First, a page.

My kids are excited about spring break. I'm even more excited than they are... but for an entirely different reason. Today is the first of three days of oral arguments in front of the Supreme Court regarding the Affordable Care Act. The High Court hasn't devoted this much time (approximately 18 hours of oral argument) to a single case in 40 years. The court room only has seats for 60 members of the general public (the rest are held for media, I suppose) and the line began to form on Friday afternoon for this morning's session.
The Court will actually consider four distinct issues over the next three days all related to the health care law. Today's argument focuses on a rather arcane, but quite critical, argument that the court doesn't even have the right to hear the remaining three issues at this point. The 1867 Anti-Injunction Act stipulates that a tax must be paid before its constitutionality can be contested. The individual mandate doesn't kick in until 2014 and the penalty for not having insurance (the "tax" being contested) isn't assessed until 2015. The government will argue that because the tax has yet to be paid, the rest of the case has no standing. Here's the reality, though: for the Court, this is a once-in-a-generation sort of case and this kind of technicality isn't going to get in the way of the justices casting opinions on the broader law.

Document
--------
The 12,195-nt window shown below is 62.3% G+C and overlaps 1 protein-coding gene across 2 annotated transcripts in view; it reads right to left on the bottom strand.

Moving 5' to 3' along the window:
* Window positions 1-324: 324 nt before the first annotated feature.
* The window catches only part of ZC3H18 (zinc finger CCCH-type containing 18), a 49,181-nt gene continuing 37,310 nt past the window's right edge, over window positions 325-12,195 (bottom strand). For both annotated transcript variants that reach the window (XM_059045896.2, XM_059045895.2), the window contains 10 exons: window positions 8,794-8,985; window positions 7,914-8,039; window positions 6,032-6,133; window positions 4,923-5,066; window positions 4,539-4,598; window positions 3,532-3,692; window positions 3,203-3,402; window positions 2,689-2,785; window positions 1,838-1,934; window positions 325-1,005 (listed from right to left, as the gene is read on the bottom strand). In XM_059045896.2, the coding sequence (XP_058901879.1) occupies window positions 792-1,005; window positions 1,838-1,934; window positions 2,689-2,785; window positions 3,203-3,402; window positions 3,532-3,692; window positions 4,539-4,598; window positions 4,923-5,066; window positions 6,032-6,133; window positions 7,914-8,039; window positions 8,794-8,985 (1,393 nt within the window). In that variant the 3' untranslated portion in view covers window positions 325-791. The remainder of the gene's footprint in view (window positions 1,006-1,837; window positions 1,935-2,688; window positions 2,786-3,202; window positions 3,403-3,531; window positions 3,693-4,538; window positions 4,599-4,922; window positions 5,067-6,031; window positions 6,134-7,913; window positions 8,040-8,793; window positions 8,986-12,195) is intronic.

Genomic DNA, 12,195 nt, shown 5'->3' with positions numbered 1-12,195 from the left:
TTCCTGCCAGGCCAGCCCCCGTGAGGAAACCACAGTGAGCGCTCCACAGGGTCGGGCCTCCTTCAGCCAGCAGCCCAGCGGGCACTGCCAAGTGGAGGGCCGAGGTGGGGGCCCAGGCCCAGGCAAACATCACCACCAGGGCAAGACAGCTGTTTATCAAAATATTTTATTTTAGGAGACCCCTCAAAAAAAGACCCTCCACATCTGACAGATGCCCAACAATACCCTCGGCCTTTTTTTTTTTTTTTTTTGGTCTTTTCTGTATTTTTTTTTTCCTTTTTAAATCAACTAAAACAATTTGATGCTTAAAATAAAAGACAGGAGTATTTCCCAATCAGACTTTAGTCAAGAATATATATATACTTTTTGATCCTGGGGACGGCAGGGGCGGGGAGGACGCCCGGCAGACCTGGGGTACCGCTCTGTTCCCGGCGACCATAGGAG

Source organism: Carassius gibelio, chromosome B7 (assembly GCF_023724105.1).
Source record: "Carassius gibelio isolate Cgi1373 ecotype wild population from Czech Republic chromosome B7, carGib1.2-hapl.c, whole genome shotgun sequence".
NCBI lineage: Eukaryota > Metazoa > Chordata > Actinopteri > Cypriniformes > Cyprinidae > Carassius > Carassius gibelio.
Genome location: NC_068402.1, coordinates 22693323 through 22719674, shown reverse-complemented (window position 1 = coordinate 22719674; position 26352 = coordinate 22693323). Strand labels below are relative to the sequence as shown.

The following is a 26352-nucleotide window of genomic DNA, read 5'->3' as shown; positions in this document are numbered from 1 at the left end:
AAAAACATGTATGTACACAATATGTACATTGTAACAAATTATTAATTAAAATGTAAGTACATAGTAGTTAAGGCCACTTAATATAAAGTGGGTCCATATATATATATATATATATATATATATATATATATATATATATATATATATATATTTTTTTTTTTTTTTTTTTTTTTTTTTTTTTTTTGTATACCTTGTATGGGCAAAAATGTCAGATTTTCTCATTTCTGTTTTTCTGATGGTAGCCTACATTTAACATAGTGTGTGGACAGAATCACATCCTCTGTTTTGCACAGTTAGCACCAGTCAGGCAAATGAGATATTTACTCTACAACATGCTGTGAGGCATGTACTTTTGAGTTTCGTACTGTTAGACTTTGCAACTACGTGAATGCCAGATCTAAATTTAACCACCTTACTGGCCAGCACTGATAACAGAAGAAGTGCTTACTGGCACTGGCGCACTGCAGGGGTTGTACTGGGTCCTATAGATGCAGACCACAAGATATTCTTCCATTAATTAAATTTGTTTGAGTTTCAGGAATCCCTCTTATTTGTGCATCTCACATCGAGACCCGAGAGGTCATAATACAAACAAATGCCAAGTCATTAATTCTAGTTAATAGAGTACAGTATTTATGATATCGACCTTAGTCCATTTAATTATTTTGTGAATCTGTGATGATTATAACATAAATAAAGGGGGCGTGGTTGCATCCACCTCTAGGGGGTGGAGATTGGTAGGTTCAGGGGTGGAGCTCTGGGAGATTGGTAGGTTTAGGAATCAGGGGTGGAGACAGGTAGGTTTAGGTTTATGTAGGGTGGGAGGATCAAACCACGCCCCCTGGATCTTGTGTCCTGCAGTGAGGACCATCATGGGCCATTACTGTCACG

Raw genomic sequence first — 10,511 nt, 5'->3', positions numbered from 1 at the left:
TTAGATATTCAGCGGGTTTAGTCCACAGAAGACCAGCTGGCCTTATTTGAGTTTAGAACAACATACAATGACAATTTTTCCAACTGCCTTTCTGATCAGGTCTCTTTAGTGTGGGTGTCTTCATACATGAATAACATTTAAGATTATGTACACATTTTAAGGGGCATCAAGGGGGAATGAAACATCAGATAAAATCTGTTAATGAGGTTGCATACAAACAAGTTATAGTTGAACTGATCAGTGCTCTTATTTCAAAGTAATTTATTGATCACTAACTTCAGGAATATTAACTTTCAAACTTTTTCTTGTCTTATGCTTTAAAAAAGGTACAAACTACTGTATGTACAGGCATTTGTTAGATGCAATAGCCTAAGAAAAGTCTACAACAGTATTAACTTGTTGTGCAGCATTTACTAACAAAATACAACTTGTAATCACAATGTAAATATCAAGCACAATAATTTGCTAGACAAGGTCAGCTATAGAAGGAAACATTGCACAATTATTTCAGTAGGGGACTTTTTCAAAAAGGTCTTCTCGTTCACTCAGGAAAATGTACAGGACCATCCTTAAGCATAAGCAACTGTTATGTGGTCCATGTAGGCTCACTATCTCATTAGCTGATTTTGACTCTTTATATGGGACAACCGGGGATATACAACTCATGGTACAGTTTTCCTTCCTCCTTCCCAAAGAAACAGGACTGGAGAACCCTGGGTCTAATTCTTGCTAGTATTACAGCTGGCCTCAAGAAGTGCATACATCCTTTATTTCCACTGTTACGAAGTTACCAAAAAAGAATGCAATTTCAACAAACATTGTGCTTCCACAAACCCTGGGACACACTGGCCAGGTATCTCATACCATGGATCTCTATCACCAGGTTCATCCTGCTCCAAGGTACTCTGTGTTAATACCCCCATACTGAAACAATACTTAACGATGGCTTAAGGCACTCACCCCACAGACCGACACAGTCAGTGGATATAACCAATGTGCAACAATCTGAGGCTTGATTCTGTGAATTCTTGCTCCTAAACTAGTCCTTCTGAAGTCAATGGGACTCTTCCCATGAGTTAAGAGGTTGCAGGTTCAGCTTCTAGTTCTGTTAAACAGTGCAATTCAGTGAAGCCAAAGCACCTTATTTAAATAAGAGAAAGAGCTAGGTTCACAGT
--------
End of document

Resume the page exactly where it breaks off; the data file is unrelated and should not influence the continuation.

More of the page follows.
Tuesday and Wednesday will bring the meat of the arguments, mostly revolving around the expansion of the Medicaid program and the individual mandate.
And for those as fascinated as I am comes this interesting twist: the Court will post the audio of the oral arguments each day this week by 4:00 pm. The Court has posted the audio of oral arguments online for some time, but typically a week or so after the case is heard. Not since Bush vs. Gore in 2000 has the Court posted the audio on the same day as the arguments. You can find the audio here:
These next three days, and the decision(s) that follow, will impact how we access, pay for, and receive health care services for at least a generation. The ripple effects cannot be overstated. The Supreme Court is going to decide how a $3 trillion industry should fundamentally operate. If you're in health care, this is the most important moment since LBJ signed Medicare into being in July of 1965.
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